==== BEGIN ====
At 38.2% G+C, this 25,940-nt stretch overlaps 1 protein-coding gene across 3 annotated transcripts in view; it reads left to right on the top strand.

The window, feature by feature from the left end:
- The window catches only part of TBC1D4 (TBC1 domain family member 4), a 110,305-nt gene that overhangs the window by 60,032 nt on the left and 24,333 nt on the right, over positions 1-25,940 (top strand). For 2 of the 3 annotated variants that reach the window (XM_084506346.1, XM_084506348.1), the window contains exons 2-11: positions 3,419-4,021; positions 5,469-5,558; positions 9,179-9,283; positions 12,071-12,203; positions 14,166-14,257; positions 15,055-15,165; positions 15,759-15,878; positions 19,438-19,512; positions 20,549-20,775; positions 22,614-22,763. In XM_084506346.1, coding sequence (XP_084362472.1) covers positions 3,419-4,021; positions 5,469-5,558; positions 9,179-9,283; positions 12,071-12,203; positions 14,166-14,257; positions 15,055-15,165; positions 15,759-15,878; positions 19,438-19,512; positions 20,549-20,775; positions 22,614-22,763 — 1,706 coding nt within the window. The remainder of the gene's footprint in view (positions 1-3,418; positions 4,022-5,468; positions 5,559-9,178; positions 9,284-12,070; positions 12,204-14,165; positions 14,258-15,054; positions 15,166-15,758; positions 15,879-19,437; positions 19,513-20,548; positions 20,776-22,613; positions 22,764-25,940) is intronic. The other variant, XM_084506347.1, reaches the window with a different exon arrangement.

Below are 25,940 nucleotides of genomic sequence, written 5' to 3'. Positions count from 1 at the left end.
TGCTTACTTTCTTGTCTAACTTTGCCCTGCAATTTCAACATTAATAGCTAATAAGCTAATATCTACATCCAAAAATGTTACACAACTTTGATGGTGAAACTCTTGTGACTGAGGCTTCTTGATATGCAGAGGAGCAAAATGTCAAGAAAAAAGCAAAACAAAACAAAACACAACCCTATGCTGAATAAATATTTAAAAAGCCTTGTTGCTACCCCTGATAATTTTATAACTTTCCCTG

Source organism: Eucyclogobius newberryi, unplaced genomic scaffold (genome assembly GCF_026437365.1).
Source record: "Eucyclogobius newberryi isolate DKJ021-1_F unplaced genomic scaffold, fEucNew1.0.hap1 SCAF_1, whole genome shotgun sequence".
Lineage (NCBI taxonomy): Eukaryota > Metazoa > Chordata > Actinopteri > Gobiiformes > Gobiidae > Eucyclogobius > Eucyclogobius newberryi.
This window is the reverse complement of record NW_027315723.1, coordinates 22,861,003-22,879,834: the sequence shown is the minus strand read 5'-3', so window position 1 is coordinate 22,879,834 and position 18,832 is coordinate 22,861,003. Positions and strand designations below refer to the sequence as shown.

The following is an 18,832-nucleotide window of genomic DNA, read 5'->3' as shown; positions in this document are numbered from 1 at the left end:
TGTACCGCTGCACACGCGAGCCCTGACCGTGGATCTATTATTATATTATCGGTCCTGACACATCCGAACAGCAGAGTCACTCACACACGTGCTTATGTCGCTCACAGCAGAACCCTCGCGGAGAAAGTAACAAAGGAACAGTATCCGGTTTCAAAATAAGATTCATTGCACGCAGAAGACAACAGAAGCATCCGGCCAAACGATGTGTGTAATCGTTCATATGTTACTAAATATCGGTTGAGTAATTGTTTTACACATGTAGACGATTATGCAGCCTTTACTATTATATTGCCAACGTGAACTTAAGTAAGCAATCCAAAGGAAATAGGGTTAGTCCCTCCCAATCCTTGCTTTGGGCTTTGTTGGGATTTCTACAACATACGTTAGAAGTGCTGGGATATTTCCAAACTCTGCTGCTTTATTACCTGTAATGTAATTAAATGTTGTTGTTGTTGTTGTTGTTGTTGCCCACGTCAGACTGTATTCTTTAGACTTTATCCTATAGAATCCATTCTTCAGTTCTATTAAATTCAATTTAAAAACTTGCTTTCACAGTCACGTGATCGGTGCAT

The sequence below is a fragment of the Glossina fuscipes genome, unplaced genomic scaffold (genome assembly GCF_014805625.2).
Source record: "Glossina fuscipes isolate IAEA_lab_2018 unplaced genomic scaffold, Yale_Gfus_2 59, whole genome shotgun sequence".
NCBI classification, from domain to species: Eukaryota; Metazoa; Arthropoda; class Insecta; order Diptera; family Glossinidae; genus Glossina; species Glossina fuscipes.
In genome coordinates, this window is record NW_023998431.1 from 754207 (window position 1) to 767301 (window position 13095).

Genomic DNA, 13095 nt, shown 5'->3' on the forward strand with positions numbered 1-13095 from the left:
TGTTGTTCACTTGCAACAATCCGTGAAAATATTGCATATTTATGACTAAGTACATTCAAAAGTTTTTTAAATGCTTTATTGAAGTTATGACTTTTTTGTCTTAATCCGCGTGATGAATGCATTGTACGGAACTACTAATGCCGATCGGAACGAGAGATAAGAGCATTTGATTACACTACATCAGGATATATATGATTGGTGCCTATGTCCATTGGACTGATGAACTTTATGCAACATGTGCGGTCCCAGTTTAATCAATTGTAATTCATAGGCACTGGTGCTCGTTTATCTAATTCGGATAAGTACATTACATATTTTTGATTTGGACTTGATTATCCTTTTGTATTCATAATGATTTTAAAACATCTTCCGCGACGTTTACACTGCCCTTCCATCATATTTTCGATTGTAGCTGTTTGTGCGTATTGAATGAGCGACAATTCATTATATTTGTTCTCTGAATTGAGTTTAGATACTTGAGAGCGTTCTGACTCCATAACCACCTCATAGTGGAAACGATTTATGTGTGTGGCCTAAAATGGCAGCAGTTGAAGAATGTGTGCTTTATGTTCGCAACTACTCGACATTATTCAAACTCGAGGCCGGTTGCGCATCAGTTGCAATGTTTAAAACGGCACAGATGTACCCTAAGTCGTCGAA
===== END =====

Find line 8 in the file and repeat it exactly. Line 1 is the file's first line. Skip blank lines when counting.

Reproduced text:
Lineage (NCBI taxonomy): Eukaryota > Metazoa > Chordata > Actinopteri > Gobiiformes > Gobiidae > Eucyclogobius > Eucyclogobius newberryi.